Hudinilson Jr. Organizada por Marcio Harum
Strongly influenced by the scale of the city, some of the works by Hudinilson Jr. (1957–2013) in Zona de tensão [Tension Zone] are in line with original projects found in the artist’s personal archives, confirming his interest in the use of the billboard not only as a means of mass communication and urban furnishings from the era before the ‘Lei Cidade Limpa’ – a law passed in 2007 prohibiting advertisements on public spaces in the city of São Paulo – but essentially as an installation object.
The collage – displayed here in large dimensions according to the detailed assembly plans found in his studio/home, composes an immense landscape comprised of the skin and hair of a fragmented body: a body that is no longer individual, no longer masculine or feminine, as the result of an exercise which transforms it by exploring the possibilities of a Xerox machine.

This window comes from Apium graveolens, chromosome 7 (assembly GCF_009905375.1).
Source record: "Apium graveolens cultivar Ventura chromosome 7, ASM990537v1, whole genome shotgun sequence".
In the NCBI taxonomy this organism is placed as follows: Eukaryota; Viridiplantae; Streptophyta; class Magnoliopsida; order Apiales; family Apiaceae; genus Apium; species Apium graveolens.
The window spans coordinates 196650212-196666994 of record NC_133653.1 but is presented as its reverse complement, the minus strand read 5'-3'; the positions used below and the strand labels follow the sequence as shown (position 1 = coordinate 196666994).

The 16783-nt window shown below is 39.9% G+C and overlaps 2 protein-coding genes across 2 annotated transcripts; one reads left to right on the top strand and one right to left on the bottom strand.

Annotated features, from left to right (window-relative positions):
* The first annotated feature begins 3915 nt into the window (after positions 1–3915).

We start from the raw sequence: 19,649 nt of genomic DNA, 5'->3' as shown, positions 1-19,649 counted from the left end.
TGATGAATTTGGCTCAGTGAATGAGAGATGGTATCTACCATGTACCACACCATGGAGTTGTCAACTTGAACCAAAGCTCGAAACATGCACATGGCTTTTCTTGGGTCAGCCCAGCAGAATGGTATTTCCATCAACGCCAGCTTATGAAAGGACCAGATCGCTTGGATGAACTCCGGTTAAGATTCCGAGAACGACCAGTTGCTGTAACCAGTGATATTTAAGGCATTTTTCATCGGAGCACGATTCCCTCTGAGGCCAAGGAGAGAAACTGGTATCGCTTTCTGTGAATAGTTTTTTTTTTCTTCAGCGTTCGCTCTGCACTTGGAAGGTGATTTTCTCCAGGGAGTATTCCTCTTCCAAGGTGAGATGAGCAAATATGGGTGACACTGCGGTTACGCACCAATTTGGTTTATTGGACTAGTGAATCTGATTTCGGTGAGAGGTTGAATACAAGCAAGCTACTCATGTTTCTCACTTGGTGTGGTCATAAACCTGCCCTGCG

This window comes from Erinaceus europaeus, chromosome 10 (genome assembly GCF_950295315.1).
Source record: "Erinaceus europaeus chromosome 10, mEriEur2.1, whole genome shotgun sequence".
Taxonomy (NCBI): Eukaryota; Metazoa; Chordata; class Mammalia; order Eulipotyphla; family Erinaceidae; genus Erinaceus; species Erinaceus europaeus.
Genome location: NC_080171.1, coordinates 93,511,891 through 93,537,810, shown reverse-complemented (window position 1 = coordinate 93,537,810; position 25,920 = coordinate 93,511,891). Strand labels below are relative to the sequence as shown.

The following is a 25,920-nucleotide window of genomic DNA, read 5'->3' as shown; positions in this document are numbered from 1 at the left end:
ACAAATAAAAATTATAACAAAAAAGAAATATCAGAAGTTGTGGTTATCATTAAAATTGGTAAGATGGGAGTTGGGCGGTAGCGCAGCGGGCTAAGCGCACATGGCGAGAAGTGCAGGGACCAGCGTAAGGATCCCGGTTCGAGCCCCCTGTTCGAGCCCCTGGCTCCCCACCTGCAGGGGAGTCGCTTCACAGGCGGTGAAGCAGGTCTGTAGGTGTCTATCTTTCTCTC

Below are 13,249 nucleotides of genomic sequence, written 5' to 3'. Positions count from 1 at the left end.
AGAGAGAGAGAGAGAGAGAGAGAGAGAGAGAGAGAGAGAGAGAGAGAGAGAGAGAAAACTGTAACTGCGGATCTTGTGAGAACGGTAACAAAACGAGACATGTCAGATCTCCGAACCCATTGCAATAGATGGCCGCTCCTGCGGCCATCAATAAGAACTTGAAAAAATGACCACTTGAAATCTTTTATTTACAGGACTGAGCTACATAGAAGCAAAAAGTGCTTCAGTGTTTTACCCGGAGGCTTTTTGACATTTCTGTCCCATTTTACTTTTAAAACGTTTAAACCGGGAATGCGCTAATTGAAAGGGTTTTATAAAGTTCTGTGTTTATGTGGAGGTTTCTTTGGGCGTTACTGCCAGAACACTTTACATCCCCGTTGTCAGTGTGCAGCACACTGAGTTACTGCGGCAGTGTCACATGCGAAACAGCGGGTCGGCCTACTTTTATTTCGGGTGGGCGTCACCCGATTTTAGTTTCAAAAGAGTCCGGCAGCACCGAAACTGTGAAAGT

As if he were nearsighted, Hudinilson Jr. often tried his hand at simple graphic resources in the production of his work, through obsessively amplified photocopies of A3 and A4 formats. These include the presence of chequered structures, printed on notebook paper or meticulously constructed by his own design and cut-andpaste techniques. During a lengthy period, the recurring figure of this grid stands out in self-portraits and images of naked men, guiding us to an understanding of the political, social, moral and physical restraints to which homoerotic desire and queer artistic thought were subjected to during the years of military dictatorship and the outbreak of AIDS. – MH